The move that has now been completed followed talks between Russian President Vladimir Putin and his Turkish counterpart Recep Tayyip Erdogan on Tuesday and subsequent consultations with their respective defense ministers. In addition, there were written assurances from Ukraine that the humanitarian corridor that had been created and the ports would be used only for the export of food. That is enough at the moment to fulfill the agreement, he said in Moscow. Transport would continue on Wednesday, Erdogan said.
However, Putin did not rule out withdrawing the grain deal again during the day in case there are violations from a Russian point of view. “Russia reserves the right to withdraw from these agreements if the guarantees are violated by Ukraine,” Putin said in a videoconference with the National Security Council on Wednesday. Even if the agreement is withdrawn, Russia is willing to allow grain deliveries destined for the poorest countries to pass through the agreed corridor.
Ukrainian President Volodymyr Zelenskyy hailed the resumption of the grain deal as a significant diplomatic outcome. “Russian blackmail led to nothing,” Zelenskyy said in his video speech late on Wednesday. In particular, he highlighted the work of UN and Turkey mediators and other partners. “Once again, everyone saw that in our region there is only one threat to global food security, and that is the Russian Federation and no one else,” he emphasized.
Even before the Russian attack on Ukraine began, Russia was demanding US security guarantees, he said. Now, after more than eight months of war, the Kremlin is demanding security guarantees from Ukraine. “These are really noticeable changes,” Zelenskyy said. “It shows the failure of Russian aggression and how strong you and I are if we stick together.”
Zelenskyy also accused Russia of threatening food exports. A Russian fighter jet fired two cruise missiles over the Black Sea corridor to transport grain. This happens almost every day, according to the president.
Russia surprisingly suspended a deal to transport Ukrainian grain from Black Sea ports on Saturday after the drone struck the Crimean peninsula in the Black Sea. According to the Defense Ministry in Moscow, the reason was the “terrorist attacks” on the Black Sea Fleet in Sevastopol.
The Ministry accused the British Navy of having given the instructions to bomb the peninsula with drones. According to Russian information, a minesweeper was also damaged. According to the Russian Ministry of Foreign Affairs, the British ambassador will be summoned. Britain rejected the charges.
For weeks, Russia had been threatening a possible suspension of the grain deal, which has brought Ukrainian food back to the world market since the summer. In recent days, Ukrainian President Volodymyr Zelenskyy has complained that Russia is blocking the passage of ships loaded with grain.
He highlighted the importance of these shipments in the fight against hunger in the world. While the war continues to hamper exports, Zelenskyi said recently that Ukraine has exported nearly eight million tonnes of food by sea since the Grain Agreement came into effect. 60 percent of the amount went to Africa and Asia.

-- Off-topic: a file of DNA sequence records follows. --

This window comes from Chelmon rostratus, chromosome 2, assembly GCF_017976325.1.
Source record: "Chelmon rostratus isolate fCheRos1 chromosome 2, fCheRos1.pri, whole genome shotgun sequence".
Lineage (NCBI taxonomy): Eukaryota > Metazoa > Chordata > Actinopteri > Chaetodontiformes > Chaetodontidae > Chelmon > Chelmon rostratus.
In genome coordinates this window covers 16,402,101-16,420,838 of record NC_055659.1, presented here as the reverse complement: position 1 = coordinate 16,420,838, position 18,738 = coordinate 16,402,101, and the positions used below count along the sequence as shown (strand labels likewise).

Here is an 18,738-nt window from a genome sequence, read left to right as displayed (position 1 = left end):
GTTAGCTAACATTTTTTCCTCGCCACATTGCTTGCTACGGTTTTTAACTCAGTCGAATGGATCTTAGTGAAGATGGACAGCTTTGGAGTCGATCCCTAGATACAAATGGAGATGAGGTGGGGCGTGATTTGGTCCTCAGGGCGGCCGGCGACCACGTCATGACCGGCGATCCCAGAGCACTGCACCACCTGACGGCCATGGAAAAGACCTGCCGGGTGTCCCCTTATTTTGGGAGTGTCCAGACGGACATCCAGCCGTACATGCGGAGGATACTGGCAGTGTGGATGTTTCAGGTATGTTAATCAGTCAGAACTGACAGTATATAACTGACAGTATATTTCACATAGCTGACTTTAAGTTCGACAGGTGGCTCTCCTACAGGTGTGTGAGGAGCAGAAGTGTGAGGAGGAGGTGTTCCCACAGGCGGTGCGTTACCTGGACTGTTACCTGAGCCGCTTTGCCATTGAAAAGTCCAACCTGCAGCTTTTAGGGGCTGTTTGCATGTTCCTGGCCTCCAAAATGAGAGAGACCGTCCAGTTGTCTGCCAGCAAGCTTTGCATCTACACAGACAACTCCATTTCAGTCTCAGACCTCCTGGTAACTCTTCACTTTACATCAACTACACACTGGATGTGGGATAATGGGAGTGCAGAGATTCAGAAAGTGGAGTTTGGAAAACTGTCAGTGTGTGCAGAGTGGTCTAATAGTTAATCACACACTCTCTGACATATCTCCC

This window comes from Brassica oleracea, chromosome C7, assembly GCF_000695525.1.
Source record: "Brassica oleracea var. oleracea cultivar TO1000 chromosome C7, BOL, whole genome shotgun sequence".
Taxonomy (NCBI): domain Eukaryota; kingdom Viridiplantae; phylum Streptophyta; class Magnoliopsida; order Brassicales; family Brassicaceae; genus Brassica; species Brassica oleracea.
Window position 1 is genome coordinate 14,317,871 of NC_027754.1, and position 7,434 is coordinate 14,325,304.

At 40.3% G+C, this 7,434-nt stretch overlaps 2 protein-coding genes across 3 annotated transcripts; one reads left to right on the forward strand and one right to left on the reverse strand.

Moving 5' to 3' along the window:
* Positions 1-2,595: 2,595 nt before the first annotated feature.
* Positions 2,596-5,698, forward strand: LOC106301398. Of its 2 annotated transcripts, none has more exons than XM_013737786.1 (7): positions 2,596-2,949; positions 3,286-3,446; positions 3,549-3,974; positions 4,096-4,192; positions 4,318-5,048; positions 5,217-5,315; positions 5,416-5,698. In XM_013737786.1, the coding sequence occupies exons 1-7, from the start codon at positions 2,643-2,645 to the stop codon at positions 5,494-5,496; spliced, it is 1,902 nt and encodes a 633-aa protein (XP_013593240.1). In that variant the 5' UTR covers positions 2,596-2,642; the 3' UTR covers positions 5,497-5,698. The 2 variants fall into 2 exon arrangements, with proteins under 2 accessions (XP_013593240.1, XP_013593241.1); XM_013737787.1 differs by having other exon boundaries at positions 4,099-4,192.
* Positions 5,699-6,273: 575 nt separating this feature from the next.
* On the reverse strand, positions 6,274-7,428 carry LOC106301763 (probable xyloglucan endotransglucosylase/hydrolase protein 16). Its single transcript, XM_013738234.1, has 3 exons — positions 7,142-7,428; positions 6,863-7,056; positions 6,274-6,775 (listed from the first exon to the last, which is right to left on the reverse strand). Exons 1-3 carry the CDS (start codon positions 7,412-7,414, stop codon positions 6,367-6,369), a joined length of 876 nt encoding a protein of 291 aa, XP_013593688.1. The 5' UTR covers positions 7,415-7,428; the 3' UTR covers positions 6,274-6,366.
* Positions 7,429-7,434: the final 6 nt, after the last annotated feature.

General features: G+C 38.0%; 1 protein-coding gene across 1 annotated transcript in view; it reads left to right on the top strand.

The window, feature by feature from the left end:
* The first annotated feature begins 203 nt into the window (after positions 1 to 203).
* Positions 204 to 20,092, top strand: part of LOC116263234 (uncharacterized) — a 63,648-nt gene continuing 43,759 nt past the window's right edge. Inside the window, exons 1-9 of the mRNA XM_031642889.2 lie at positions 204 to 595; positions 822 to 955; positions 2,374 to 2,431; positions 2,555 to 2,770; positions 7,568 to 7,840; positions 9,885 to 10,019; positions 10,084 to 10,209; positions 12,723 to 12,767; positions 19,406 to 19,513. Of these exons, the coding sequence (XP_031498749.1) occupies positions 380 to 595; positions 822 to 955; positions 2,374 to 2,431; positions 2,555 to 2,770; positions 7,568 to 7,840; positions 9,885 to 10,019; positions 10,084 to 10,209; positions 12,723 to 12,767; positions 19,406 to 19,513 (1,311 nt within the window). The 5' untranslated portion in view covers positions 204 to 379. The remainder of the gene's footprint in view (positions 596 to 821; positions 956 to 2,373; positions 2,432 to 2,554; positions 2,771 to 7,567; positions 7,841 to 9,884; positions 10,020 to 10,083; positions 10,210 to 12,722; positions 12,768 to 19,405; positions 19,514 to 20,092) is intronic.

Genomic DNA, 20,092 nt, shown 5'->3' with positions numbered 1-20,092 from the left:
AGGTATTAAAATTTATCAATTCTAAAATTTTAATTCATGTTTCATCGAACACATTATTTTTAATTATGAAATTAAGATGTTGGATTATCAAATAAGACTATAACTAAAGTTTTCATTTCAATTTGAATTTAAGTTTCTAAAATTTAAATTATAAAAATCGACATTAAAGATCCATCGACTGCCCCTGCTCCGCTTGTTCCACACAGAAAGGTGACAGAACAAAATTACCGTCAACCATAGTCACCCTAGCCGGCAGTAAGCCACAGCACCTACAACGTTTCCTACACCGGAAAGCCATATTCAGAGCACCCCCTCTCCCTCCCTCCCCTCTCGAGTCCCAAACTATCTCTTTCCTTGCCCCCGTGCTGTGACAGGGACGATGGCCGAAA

In July, Russia, mediated by the United Nations (UN) and Turkey, agreed to export grain, but always threatened to let the four-month agreement burst. Moscow has long complained that part of the summer deal is not being implemented. In the deal, Russia agreed to lift the blockade of Ukrainian seaports for grain exports, but in return demanded facilitation for its own export of fertilizer and food. Russia and Ukraine are major grain exporters, earning billions from exports.
The World Food Program (WFP) sees Russia’s return to the grain deal as good news for the world’s hungry. “For millions of people in need around the world, these ships are a beacon of hope that can save lives,” said Martin Frick, head of the UN office in Berlin. Since signing the agreement last summer, WFP has shipped more than 220,000 tonnes of wheat from Ukrainian ports to hungry people in Afghanistan, Ethiopia and Yemen. Another 160,000 tonnes were soon to follow.
The Ukrainian government thanked Turkey and the UN for their role in Russia’s decision to resume the agreement. Infrastructure Minister Oleksandr Kubrakov particularly highlighted the efforts of Turkish President Erdogan and UN Secretary General Antonio Guterres.
In the Ukrainian Presidential Office, Russia’s return to the grain deal was understood as an “end of blackmail” by Moscow. “From a geopolitical perspective, what happened that day puts a point behind the many years of blackmail diplomacy that Russia has engaged in,” Andriy Yermak, President Volodymyr Zelenskyy’s chief of staff, wrote on Telegram on Wednesday. “They don’t know any other diplomacy there, which is why they are also losing in the modern world.”
Yermak has not commented on the Ukrainian commitments Moscow says it has received. According to Russian sources, Ukraine has given written assurances that it will not use the ports and maritime corridor to export grain across the Black Sea for military purposes.